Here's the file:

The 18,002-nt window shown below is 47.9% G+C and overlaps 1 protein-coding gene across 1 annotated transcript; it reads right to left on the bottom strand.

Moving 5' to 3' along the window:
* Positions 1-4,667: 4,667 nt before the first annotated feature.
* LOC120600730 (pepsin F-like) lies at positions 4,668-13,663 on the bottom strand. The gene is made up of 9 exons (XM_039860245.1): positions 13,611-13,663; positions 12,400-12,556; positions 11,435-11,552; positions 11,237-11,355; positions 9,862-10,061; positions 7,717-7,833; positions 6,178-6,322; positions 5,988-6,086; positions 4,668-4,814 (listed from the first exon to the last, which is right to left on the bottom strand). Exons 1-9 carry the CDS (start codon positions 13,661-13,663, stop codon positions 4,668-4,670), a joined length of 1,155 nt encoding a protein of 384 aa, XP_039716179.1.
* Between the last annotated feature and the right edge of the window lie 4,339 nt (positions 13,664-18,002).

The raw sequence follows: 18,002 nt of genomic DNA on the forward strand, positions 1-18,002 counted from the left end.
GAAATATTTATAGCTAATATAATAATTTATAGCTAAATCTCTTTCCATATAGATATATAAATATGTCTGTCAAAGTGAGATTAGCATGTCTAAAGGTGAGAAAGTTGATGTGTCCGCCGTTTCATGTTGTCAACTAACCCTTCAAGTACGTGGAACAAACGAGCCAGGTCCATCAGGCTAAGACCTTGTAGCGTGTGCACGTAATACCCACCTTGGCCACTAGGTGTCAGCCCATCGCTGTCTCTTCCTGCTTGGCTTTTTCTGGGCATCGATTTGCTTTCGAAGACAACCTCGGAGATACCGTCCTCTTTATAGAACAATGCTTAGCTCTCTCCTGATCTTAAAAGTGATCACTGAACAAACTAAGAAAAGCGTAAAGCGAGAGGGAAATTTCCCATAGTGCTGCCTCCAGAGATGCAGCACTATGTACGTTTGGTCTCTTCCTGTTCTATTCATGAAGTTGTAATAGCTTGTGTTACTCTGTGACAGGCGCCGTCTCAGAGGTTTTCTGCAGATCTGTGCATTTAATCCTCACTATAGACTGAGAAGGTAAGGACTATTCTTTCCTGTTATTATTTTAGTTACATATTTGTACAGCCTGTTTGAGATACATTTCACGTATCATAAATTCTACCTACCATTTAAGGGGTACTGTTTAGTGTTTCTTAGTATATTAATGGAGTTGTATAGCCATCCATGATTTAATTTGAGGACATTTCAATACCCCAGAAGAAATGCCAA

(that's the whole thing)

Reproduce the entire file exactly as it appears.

The 18,002-nt window shown below is 47.9% G+C and overlaps 1 protein-coding gene across 1 annotated transcript; it reads right to left on the bottom strand.

Moving 5' to 3' along the window:
* Positions 1-4,667: 4,667 nt before the first annotated feature.
* LOC120600730 (pepsin F-like) lies at positions 4,668-13,663 on the bottom strand. The gene is made up of 9 exons (XM_039860245.1): positions 13,611-13,663; positions 12,400-12,556; positions 11,435-11,552; positions 11,237-11,355; positions 9,862-10,061; positions 7,717-7,833; positions 6,178-6,322; positions 5,988-6,086; positions 4,668-4,814 (listed from the first exon to the last, which is right to left on the bottom strand). Exons 1-9 carry the CDS (start codon positions 13,661-13,663, stop codon positions 4,668-4,670), a joined length of 1,155 nt encoding a protein of 384 aa, XP_039716179.1.
* Between the last annotated feature and the right edge of the window lie 4,339 nt (positions 13,664-18,002).

The raw sequence follows: 18,002 nt of genomic DNA on the forward strand, positions 1-18,002 counted from the left end.
GAAATATTTATAGCTAATATAATAATTTATAGCTAAATCTCTTTCCATATAGATATATAAATATGTCTGTCAAAGTGAGATTAGCATGTCTAAAGGTGAGAAAGTTGATGTGTCCGCCGTTTCATGTTGTCAACTAACCCTTCAAGTACGTGGAACAAACGAGCCAGGTCCATCAGGCTAAGACCTTGTAGCGTGTGCACGTAATACCCACCTTGGCCACTAGGTGTCAGCCCATCGCTGTCTCTTCCTGCTTGGCTTTTTCTGGGCATCGATTTGCTTTCGAAGACAACCTCGGAGATACCGTCCTCTTTATAGAACAATGCTTAGCTCTCTCCTGATCTTAAAAGTGATCACTGAACAAACTAAGAAAAGCGTAAAGCGAGAGGGAAATTTCCCATAGTGCTGCCTCCAGAGATGCAGCACTATGTACGTTTGGTCTCTTCCTGTTCTATTCATGAAGTTGTAATAGCTTGTGTTACTCTGTGACAGGCGCCGTCTCAGAGGTTTTCTGCAGATCTGTGCATTTAATCCTCACTATAGACTGAGAAGGTAAGGACTATTCTTTCCTGTTATTATTTTAGTTACATATTTGTACAGCCTGTTTGAGATACATTTCACGTATCATAAATTCTACCTACCATTTAAGGGGTACTGTTTAGTGTTTCTTAGTATATTAATGGAGTTGTATAGCCATCCATGATTTAATTTGAGGACATTTCAATACCCCAGAAGAAATGCCAA